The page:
Navigation Links
Slipping past the blood brain barrier: Research shows potential treatment for brain cancer

A compound that kills cancer can sneak past the blood brain barrier, which protects the brain from foreign substances, to do its work in fighting a particularly invasive brain cancer, according to a new Saint Louis University animal study published in the Proceedings of the National Academy of Sciences Online Early Edition the week of Aug. 22.

"The bottom line is, if you can get drugs into the brain, you can cure brain cancer," says William A. Banks, M.D., professor of geriatrics in the department of internal medicine and professor of pharmacological and physiological science at Saint Louis University School of Medicine and a member of the research team.

The compound - JV-1-36 - is an antagonist of the hypothalamic growth hormone- releasing hormone, which has been found to cause cancerous tumors, such as malignant glioblastomas, to grow. The main known purposes of the hypothalamic growth hormone-releasing hormone usually are to trigger the hormone that makes children grow and affect how glucose is used in adults.

Researchers found that the P-gp system, an extra guardian located at the blood brain barrier that usually keeps anticancer drugs out of the brain, intercepted some of the JV-1-36 that was injected into mice but let much of it pass into the brain to treat cancer.

"The blood brain barrier is set up to very carefully patrol what it lets into the brain and what it keeps out. It makes these decisions based on the physicochemical properties," says Dr. Banks, who also is a staff physician at Veterans Affairs Medical Center in St. Louis.

"Most of our drugs that fight cancers are toxic to cancer cells and to other cells, too. That's why the blood brain barrier locks them out of the brain."

The research was done in collaboration with investigators at Tulane University School of Medicine in New Orleans, including Nobel Laureate Andrew V. Schally, Ph.D.

Dr. Banks said the findings are promising because they show a way to get drugs into the brain to treat cancer.

"There are times when there's a big difference between an animal model and the human condition. In terms of getting drugs across the blood brain barrier to fight cancer, there's not such a big difference. There's pretty much the same rules in any blood brain barrier - be it in a mouse or human."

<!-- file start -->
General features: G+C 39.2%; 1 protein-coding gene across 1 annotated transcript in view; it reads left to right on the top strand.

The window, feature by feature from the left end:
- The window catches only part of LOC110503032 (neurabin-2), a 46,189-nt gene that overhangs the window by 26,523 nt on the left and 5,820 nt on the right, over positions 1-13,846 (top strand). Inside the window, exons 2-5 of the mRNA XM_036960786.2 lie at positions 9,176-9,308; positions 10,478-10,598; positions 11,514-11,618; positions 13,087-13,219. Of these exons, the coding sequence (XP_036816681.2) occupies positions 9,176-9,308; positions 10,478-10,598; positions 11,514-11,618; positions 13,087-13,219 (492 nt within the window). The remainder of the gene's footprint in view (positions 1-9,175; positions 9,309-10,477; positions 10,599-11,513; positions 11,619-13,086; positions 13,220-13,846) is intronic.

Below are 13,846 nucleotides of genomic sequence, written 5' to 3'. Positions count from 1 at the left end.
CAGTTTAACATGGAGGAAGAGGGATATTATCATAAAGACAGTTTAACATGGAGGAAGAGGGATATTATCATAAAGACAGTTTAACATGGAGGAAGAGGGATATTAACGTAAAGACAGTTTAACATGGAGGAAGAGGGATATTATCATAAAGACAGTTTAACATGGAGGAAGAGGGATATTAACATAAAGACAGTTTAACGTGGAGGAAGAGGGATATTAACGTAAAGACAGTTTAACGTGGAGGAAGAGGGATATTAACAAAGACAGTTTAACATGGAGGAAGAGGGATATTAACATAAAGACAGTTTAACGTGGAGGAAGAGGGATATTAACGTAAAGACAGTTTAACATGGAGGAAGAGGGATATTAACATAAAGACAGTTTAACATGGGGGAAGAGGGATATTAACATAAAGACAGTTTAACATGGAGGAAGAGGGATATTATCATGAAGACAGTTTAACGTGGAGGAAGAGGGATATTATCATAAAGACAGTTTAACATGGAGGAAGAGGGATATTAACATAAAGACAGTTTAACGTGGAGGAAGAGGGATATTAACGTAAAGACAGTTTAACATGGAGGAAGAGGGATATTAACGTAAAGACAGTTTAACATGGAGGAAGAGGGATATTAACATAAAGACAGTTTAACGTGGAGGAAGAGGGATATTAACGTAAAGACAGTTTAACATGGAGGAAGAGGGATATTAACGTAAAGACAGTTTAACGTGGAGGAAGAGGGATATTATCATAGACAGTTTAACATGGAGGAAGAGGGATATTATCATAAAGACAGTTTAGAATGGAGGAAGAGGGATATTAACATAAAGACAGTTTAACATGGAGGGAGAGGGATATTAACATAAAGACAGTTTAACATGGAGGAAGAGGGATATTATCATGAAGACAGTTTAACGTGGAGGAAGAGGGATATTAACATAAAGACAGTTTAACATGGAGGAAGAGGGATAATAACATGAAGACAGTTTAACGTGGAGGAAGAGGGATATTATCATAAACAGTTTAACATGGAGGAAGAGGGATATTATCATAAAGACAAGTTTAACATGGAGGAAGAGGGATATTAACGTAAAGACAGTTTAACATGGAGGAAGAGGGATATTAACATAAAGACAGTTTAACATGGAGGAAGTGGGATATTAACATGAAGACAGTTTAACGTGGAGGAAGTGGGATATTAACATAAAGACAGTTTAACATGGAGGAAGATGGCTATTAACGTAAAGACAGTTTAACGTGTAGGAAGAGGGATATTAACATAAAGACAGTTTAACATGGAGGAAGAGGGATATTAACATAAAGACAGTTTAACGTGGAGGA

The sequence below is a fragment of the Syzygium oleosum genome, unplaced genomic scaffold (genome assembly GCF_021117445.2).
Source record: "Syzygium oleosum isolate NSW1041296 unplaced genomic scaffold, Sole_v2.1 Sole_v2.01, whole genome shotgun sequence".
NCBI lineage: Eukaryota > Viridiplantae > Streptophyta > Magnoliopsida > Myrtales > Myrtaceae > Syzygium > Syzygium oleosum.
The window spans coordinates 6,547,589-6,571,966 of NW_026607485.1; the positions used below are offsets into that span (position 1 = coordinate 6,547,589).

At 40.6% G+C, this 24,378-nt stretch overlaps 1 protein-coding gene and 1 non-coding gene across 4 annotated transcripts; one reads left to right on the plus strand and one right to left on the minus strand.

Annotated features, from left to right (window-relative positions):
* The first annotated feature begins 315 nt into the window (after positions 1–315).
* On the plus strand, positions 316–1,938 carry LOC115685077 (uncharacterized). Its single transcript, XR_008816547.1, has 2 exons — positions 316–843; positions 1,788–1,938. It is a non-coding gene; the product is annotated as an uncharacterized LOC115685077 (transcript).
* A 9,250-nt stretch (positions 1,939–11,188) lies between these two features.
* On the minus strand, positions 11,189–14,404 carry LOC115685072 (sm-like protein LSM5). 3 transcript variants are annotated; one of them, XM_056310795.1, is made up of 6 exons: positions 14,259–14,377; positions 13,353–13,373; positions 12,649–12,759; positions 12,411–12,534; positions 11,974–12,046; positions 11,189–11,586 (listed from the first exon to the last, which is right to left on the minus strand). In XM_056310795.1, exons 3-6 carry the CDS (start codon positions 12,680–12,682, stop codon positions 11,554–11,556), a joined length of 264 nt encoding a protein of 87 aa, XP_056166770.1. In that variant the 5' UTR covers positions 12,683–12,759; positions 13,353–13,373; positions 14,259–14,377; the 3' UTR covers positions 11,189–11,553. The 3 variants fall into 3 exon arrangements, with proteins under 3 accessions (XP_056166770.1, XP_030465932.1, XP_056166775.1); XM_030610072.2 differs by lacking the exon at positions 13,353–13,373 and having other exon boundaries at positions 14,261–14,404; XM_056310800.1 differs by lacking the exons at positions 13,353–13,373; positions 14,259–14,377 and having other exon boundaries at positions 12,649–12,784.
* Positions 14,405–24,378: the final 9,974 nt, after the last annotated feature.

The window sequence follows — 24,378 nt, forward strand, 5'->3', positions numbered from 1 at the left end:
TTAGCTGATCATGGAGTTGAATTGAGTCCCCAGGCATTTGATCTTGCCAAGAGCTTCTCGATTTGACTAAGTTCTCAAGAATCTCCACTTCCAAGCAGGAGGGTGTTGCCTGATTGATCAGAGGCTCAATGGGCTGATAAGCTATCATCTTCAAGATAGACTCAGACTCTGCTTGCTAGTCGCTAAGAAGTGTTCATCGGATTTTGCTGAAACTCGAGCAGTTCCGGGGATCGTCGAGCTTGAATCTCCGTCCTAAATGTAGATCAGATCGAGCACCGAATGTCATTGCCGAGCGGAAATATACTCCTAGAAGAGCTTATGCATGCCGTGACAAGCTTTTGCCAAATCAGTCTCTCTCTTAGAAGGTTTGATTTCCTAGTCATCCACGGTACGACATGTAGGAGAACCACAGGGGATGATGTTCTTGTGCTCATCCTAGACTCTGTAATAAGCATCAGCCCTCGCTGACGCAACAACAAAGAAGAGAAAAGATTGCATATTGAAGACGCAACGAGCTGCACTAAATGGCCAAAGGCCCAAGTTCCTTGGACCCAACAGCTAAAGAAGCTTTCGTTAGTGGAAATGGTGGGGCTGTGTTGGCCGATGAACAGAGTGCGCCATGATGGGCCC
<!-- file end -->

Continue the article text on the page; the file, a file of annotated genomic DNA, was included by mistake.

Laura Jaeger, the lead author of the study and a doctoral student in the department of pharmacological and physiological science at Saint Louis University, calls the findings "very positive and a good first step."


'"/>

Source:Saint Louis University


Related biology news :

1. White blood cell waste disposal system plays critical regulatory role
2. Epstein-Barr virus protein crucial to its role in blood cancers
3. New insight into regulation of blood stem cells
4. Nano-bumps could help repair clogged blood vessels
5. First technology to remove prions that cause vCJD from blood launched
6. Breakthrough isolating embryo-quality stem cells from blood
7. Thai spice helps cut blood sugar swings
8. Study shows humans have ability to track odors, much like bloodhounds
9. Mad cow proteins successfully detected in blood
10. Unexpected lock and key mechanism found for the assembly of tumor blood vessels
11. Redesigned protein accelerates blood clotting
Post Your Comments:
*Name:
*Comment:
*Email:


(Date:4/26/2016)... BANGALORE, India and LONDON ... Infosys Finacle, part of EdgeVerve Systems, a ... ), and Onegini today announced a partnership to ... banking solutions.      (Logo: http://photos.prnewswire.com/prnh/20151104/283829LOGO ... banks to provide their customers enhanced security to ...
(Date:4/19/2016)... , UAE, April 20, 2016 ... implemented as a compact web-based "all-in-one" system solution for ... biometric fingerprint reader or the door interface with integration ... modern access control systems. The minimal dimensions of the ... readers into the building installations offer considerable freedom of ...
(Date:4/15/2016)... Research and Markets has announced ... 2016-2020,"  report to their offering.  , ... global gait biometrics market is expected to grow ... 2016-2020. Gait analysis generates multiple variables ... to compute factors that are not or cannot ...
Breaking Biology News(10 mins):
(Date:6/23/2016)... ... June 23, 2016 , ... Supplyframe, the ... the Supplyframe Design Lab . Located in Pasadena, Calif., the Design Lab’s ... how hardware projects are designed, built and brought to market. , The Design ...
(Date:6/23/2016)... BEACH, Calif. , June 23, 2016  Blueprint ... new biological discoveries to the medical community, has closed ... co-founder Matthew Nunez . "We have ... us with the capital we need to meet our ... will essentially provide us the runway to complete validation ...
(Date:6/23/2016)... , ... June 23, 2016 , ... ... quality, regulatory and technical consulting, provides a free webinar on Performing ... July 13, 2016 at 12pm CT at no charge. , Incomplete investigations are ...
(Date:6/22/2016)... DIEGO , June 22, 2016 ... that will allow them to produce up to ... from one lot within one week. These high-quality, ... time laboriously preparing cells and spend more time ... possible through a proprietary, high-volume manufacturing process that ...
Breaking Biology Technology: